Living Things
May 21, 2007Public
Photo: Elephant hawk moth caterpillar, about 8cm long.  Shefford, UK.
Photo: A big moth at my house.  I think this is a Black Witch moth, wingspan about 10cm.
Photo: Cricket eating orange tree leaves.  About 4 or 5 cm long and very nicely camouflaged, not only in the green color but also in the segment shapes on its body.  Way to go, cricket!
Photo: Two kinds of algae.  Portmeirion, Wales.
Photo: Lichen on a tree at Bellows AFB Beach.
Photo: Sun-bleached lichen on vesicular basalt.
Photo: Small plants invading my shoes.
Photo: Tree trunk upper Manoa
Photo: Tree bark.  Santa Barbara Califoria.
Photo: Sap leaking from a wound on a tree.  Lexington, MA.
Photo: Leaves on a tree across from my house.
Photo: Enormous tree in Manoa Valley (just under Manoa Road)
Photo: The same tree later (2007 May 19): not dead after all.
Photo: A tree in Santa Barbara, CA, viewed against the twilight sky.  This tree has optical depth near unity over much of its surface.  Many trees are very optically thick by comparison.  Why not this type?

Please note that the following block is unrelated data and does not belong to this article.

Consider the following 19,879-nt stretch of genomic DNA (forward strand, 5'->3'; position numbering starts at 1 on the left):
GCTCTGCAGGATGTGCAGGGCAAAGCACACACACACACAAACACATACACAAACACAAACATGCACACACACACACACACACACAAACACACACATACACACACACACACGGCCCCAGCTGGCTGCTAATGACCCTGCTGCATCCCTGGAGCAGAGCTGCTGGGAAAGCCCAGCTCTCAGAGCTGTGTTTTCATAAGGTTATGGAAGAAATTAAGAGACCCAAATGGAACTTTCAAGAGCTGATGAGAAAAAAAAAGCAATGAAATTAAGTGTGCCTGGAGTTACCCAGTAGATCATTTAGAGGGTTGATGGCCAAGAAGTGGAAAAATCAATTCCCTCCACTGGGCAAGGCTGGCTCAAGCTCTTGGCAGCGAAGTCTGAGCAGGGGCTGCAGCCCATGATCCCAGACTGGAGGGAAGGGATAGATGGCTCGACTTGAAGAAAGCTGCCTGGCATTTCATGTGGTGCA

Photo: Fungus in a flower pot, Manoa
Photo: The rare Triple Nipple mushroom.  Actually, these are the same as in the previous picture but one day later.
Photo: Dead flies, Great Salt Lake, Utah.  Flies are 3mm to 5mm long.  Most of them are headless.
Photo: Seaweed ball, Santa Barbara beach.
Photo: Stranded jellyfish, as big as my hand.  Portmeirion, Wales.
Photo: Jellyfish stranded on Santa Barbara beach with SS's hand print for scale.  The purple stingers are visible through the body.
Photo: Acorn worm in Kaneohe Bay.  Yes, it's a tube full of sand which goes in one end and out the other.  Totally incredible. This type of worm exuded yellow mucus that you can see in the picture: the more of that the better, I'd think, to avoid getting its inards cut by sharp sand grains. Sadly, the acorn worms I held tore under their own weight, as did this one (about 1/3rd way down the worm from the top).
Photo: Another worm in Kaneohe Bay.  This one wears its rocks on the outside, presumably for protection.  It seems thinner than the acorn worm.  You can see the head on the left, sticking out from the sand armor.
Photo: Spot the fish.  Tide pool in East Oahu.
Photo: Tea